How To Start Growing Black-Eyed Susan From Seed (Simple Steps)
Many gardeners keep an eye out for black-eyed Susan seedlings at the garden nursery so they can plant them right away in the home flower garden. It’s an easy way to get started with some of the most popular varieties. But black-eyed Susans, also known as rudbeckia, come in far more beautiful varieties than those commonly found in nurseries.
Fortunately, Black-eyed Susan is an easy plant to start from seed in just a few simple steps, unlocking dozens of varieties with different colors, shapes, and growth habits.
Black-eyed Susan is easy to grow from seed, and if you start them early enough in spring, you’ll get blooms the first year. Seeds should be started in a basic soil-starting mix, where they’ll germinate in 7-10 days. You can also sow seeds directly in the garden, though you may not get blooms until the following year.
Here is what your future black-eyed Susan seedlings will look like. These seedlings are almost two weeks old.
How to start black-eyed Susan seeds, step by step
To start black-eyed Susan flowers from seed, you need just a few supplies. The process is basic and is similar for almost all seeds. I’ll describe all the steps, but if you prefer to watch a video, check out this complete tutorial from Epic Gardening.
If you prefer to read, here are your steps:
Starting black-eyed Susan seeds indoors
- Use a seed starting mix to fill containers. You can use a seed tray like what you buy seedlings in at the nursery, or small paper cups, or even old deli containers. Just make sure whatever you use has some drainage holes to let out excess water.
- The seed starting mix should be made of compost, perlite, and vermiculite, which is light, fluffy, and holds moisture well. You can buy bags of pre-made seed starting mix, or make your own. Garden Betty has a great article showing you how to make your own mix with an easy recipe.
- Make sure the mix is pre-moistened, or mix in some water so it’s wet but not saturated. If you squeeze a handful of the mix, it should stick together but not drip water.
- Fill the seed trays, cups, or whatever container you are using. Gently press the soil into the container.
- Grab your seed packet, and place one seed per tray cell on the soil. If you’re using old deli containers that aren’t neatly divided, then place a seed every 1-2 inches on the soil surface.
- Mist the soil to settle the seedlings in place. Don’t water the soil directly with a watering can, as it will probably wash the seeds away.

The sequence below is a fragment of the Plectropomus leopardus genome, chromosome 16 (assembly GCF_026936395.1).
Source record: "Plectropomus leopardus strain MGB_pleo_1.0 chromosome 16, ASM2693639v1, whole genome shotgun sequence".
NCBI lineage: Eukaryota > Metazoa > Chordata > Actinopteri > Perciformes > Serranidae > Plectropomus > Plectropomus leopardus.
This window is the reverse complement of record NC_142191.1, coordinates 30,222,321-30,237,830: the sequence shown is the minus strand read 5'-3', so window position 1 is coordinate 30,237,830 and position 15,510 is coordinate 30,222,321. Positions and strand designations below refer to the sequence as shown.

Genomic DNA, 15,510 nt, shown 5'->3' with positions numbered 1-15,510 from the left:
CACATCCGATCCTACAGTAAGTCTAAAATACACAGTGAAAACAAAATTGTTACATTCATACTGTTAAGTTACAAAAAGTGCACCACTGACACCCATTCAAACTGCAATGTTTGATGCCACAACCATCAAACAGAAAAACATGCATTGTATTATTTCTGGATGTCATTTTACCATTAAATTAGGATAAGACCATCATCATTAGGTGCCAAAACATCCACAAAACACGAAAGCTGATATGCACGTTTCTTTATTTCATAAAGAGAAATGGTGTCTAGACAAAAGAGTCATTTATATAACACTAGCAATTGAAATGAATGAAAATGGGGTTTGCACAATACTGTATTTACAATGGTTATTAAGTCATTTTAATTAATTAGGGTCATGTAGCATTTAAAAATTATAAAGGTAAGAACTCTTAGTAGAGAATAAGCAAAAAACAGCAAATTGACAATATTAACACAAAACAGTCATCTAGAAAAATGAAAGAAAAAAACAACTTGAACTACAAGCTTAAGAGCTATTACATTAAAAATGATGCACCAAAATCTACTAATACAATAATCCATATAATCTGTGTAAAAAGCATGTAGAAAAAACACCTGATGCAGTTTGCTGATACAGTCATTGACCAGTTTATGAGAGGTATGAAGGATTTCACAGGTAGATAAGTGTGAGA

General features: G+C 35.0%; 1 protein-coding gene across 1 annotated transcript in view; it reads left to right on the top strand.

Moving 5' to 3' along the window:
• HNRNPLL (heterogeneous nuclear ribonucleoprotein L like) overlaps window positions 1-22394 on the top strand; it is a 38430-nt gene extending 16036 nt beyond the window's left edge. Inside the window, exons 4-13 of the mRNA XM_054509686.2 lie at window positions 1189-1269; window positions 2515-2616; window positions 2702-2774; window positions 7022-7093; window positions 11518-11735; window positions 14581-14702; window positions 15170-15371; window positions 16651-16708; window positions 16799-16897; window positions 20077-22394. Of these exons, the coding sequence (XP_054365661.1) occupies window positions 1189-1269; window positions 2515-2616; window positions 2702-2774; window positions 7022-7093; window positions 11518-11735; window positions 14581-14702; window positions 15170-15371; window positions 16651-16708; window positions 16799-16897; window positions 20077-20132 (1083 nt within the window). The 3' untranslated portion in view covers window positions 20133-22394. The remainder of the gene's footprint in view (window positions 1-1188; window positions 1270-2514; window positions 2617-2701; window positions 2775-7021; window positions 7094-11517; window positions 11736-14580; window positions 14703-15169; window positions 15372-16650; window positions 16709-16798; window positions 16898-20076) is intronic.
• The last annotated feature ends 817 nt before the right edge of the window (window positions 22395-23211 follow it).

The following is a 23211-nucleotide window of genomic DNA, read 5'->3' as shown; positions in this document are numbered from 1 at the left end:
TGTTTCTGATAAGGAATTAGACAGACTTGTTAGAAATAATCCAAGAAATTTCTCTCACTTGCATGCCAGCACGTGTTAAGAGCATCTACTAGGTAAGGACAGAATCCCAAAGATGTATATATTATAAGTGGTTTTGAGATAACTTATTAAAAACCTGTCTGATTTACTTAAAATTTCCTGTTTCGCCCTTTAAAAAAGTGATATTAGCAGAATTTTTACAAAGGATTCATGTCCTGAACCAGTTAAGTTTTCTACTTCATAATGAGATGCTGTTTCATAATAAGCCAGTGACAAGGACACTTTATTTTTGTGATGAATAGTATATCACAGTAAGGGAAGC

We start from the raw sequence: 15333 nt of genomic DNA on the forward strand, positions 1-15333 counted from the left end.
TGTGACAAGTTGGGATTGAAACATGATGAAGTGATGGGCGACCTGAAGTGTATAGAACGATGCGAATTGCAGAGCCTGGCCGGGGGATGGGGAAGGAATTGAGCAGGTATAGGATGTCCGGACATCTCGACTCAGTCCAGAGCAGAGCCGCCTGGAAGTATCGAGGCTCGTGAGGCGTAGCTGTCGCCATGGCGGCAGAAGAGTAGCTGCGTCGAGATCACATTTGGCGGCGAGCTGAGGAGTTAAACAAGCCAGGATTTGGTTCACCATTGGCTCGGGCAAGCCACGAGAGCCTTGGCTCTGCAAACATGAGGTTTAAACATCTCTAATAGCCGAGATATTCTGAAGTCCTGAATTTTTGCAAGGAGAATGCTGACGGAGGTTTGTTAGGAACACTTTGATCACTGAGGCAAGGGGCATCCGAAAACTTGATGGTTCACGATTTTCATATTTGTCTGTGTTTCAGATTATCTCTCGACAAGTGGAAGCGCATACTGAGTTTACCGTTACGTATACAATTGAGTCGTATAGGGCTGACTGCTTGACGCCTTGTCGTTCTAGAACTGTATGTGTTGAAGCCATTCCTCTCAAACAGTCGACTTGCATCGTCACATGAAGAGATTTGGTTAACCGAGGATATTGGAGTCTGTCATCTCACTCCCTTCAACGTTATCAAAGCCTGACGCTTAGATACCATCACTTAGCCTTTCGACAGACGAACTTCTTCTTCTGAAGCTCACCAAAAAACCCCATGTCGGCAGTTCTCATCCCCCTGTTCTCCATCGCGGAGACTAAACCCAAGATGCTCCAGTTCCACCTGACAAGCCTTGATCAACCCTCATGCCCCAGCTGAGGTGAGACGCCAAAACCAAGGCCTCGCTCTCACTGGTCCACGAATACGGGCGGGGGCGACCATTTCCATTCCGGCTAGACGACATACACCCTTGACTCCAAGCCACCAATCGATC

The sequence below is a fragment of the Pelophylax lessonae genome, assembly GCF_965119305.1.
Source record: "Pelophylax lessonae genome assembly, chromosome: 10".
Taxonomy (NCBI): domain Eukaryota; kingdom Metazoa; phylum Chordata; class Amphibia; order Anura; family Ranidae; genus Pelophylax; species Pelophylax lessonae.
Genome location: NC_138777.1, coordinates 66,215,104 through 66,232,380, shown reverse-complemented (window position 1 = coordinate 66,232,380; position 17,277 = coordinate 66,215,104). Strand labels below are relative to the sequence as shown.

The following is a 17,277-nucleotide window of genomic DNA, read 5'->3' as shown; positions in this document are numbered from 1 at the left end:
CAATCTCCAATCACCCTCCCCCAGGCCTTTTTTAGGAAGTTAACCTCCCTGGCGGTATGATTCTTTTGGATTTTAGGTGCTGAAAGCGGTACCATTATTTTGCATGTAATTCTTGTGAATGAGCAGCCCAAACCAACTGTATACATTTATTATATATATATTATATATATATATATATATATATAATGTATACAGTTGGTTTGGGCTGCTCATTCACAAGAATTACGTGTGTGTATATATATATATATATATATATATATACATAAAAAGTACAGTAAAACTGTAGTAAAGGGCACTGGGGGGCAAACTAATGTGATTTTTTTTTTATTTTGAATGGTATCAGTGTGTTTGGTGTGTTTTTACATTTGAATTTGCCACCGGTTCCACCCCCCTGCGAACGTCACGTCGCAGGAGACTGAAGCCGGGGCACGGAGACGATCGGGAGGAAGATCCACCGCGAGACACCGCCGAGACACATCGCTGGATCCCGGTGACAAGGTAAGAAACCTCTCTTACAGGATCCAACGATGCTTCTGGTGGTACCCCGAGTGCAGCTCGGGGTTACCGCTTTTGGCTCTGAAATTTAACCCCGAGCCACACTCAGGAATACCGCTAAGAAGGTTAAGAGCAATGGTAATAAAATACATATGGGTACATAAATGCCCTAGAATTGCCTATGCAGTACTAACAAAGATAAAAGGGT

- When the soil needs to be watered more heavily, bottom water by setting the container in a dish or pan of water for several minutes. The seed starting mix will wick water up through the drainage holes.
- Place the seed trays or containers under a row of shop lights, with the light just two inches above the soil.
- If you don’t have a light set up, then make sure to put your seedling tray in the sunniest possible location to make sure they don’t get leggy, or overly long, as they reach for the light.
- If you’re starting seeds in the garage or a cold area, consider a heat mat to warm the soil.
- Mist the soil with a spray bottle once or twice a day to keep the seeds moist while they germinate, and you should see sprouts within a week or two.
You will need to tend to your seedlings every day for the next 6-8 weeks to keep the soil watered and to monitor the lights, raising them as the plants grow taller. The lights should be about two inches above the plants to keep the light strong but still give them room to grow.
Direct sowing in the garden
If you prefer to sow your black-eyed Susan seeds directly in the garden, then your planting process is very straightforward. Here’s a helpful video from Beautiful Nest Home & Garden, with the steps below:
Direct-sowing black-Eyed Susan flowers:
- Once the soil has warmed up in the spring, clear the growing area of any weeds or debris so the seeds can make good contact with the soil.
- You can rough up the soil surface by scratching it with a rake or your hand. This creates a loose surface that holds the seeds in place. Hard-packed dirt isn’t very inviting to tiny seeds.
- Sprinkle the seeds over the soil (lightly!) so that the seeds land every few inches or so. You need enough seeds to account for the ones that won’t germinate, but you don’t want so many that they overcrowd each other.
- Once the seed is down, use your hand or rake again to press the seed into the soil. No need to cover the seeds; once you water the seeds they’ll settle, and some soil will wash over them in a light layer.
- Use a watering can or hose with a gentle stream to water the seeds.
- Keep the seedbed moist until the seeds start to germinate.
To learn even more about growing black-eyed Susan, jump over to this post: Black-Eyed Susan: A Complete Guide To Growing.
How long does it take for black-eyed Susan to grow from seed?
It takes 7-14 days for black-eyed Susan seeds to germinate in warm soil, then anywhere from 90-120 days to mature enough to bloom. Overwintered plants will take longer to mature, since they germinate in the fall and spend the winter months dormant in the garden, then resume growth in the spring.
Here are some of the most popular varieties that are easy to start from seed:
|Variety||Days to maturity|